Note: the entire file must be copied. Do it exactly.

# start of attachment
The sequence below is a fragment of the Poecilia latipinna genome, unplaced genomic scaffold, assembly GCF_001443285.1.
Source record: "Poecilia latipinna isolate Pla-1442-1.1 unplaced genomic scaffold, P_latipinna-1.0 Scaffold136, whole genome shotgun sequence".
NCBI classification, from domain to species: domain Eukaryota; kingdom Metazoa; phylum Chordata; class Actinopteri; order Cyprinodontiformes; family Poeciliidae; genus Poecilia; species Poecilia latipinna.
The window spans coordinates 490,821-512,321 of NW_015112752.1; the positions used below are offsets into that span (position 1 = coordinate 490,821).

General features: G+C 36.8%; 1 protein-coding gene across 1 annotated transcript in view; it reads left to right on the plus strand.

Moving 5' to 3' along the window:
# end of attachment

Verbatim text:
The sequence below is a fragment of the Poecilia latipinna genome, unplaced genomic scaffold, assembly GCF_001443285.1.
Source record: "Poecilia latipinna isolate Pla-1442-1.1 unplaced genomic scaffold, P_latipinna-1.0 Scaffold136, whole genome shotgun sequence".
NCBI classification, from domain to species: domain Eukaryota; kingdom Metazoa; phylum Chordata; class Actinopteri; order Cyprinodontiformes; family Poeciliidae; genus Poecilia; species Poecilia latipinna.
The window spans coordinates 490,821-512,321 of NW_015112752.1; the positions used below are offsets into that span (position 1 = coordinate 490,821).

General features: G+C 36.8%; 1 protein-coding gene across 1 annotated transcript in view; it reads left to right on the plus strand.

Moving 5' to 3' along the window: